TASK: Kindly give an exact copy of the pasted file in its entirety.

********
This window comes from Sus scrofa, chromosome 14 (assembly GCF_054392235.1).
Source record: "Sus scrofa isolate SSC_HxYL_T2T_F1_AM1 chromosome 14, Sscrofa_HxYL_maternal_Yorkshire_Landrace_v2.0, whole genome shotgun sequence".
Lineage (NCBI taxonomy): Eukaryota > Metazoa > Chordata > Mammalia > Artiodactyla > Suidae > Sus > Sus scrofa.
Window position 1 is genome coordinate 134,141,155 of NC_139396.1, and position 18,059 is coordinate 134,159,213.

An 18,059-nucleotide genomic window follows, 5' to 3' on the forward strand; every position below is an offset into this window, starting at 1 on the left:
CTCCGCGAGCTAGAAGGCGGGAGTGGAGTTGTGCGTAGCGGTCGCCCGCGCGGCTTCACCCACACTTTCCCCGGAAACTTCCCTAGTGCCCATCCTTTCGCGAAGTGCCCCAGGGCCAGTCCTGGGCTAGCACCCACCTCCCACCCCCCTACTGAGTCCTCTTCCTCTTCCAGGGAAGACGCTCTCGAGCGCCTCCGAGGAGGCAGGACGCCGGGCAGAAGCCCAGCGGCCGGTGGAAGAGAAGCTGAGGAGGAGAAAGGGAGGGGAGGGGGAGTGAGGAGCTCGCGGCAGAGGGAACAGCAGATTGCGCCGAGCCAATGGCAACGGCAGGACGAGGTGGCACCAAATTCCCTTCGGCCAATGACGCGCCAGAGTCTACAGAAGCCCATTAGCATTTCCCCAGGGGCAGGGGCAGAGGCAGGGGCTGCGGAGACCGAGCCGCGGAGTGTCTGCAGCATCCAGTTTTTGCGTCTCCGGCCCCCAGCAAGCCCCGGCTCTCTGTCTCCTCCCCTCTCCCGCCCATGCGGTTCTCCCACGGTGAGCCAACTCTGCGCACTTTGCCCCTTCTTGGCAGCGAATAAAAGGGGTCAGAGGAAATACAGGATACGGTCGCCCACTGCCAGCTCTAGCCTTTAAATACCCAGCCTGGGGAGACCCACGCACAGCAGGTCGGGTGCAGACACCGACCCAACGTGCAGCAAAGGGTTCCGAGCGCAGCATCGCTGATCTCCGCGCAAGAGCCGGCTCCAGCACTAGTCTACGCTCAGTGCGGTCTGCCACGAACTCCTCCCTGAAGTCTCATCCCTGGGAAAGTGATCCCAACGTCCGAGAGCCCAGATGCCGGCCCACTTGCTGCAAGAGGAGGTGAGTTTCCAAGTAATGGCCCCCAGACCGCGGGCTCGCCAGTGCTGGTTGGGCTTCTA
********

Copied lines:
This window comes from Sus scrofa, chromosome 14 (assembly GCF_054392235.1).
Source record: "Sus scrofa isolate SSC_HxYL_T2T_F1_AM1 chromosome 14, Sscrofa_HxYL_maternal_Yorkshire_Landrace_v2.0, whole genome shotgun sequence".
Lineage (NCBI taxonomy): Eukaryota > Metazoa > Chordata > Mammalia > Artiodactyla > Suidae > Sus > Sus scrofa.
Window position 1 is genome coordinate 134,141,155 of NC_139396.1, and position 18,059 is coordinate 134,159,213.

An 18,059-nucleotide genomic window follows, 5' to 3' on the forward strand; every position below is an offset into this window, starting at 1 on the left:
CTCCGCGAGCTAGAAGGCGGGAGTGGAGTTGTGCGTAGCGGTCGCCCGCGCGGCTTCACCCACACTTTCCCCGGAAACTTCCCTAGTGCCCATCCTTTCGCGAAGTGCCCCAGGGCCAGTCCTGGGCTAGCACCCACCTCCCACCCCCCTACTGAGTCCTCTTCCTCTTCCAGGGAAGACGCTCTCGAGCGCCTCCGAGGAGGCAGGACGCCGGGCAGAAGCCCAGCGGCCGGTGGAAGAGAAGCTGAGGAGGAGAAAGGGAGGGGAGGGGGAGTGAGGAGCTCGCGGCAGAGGGAACAGCAGATTGCGCCGAGCCAATGGCAACGGCAGGACGAGGTGGCACCAAATTCCCTTCGGCCAATGACGCGCCAGAGTCTACAGAAGCCCATTAGCATTTCCCCAGGGGCAGGGGCAGAGGCAGGGGCTGCGGAGACCGAGCCGCGGAGTGTCTGCAGCATCCAGTTTTTGCGTCTCCGGCCCCCAGCAAGCCCCGGCTCTCTGTCTCCTCCCCTCTCCCGCCCATGCGGTTCTCCCACGGTGAGCCAACTCTGCGCACTTTGCCCCTTCTTGGCAGCGAATAAAAGGGGTCAGAGGAAATACAGGATACGGTCGCCCACTGCCAGCTCTAGCCTTTAAATACCCAGCCTGGGGAGACCCACGCACAGCAGGTCGGGTGCAGACACCGACCCAACGTGCAGCAAAGGGTTCCGAGCGCAGCATCGCTGATCTCCGCGCAAGAGCCGGCTCCAGCACTAGTCTACGCTCAGTGCGGTCTGCCACGAACTCCTCCCTGAAGTCTCATCCCTGGGAAAGTGATCCCAACGTCCGAGAGCCCAGATGCCGGCCCACTTGCTGCAAGAGGAGGTGAGTTTCCAAGTAATGGCCCCCAGACCGCGGGCTCGCCAGTGCTGGTTGGGCTTCTA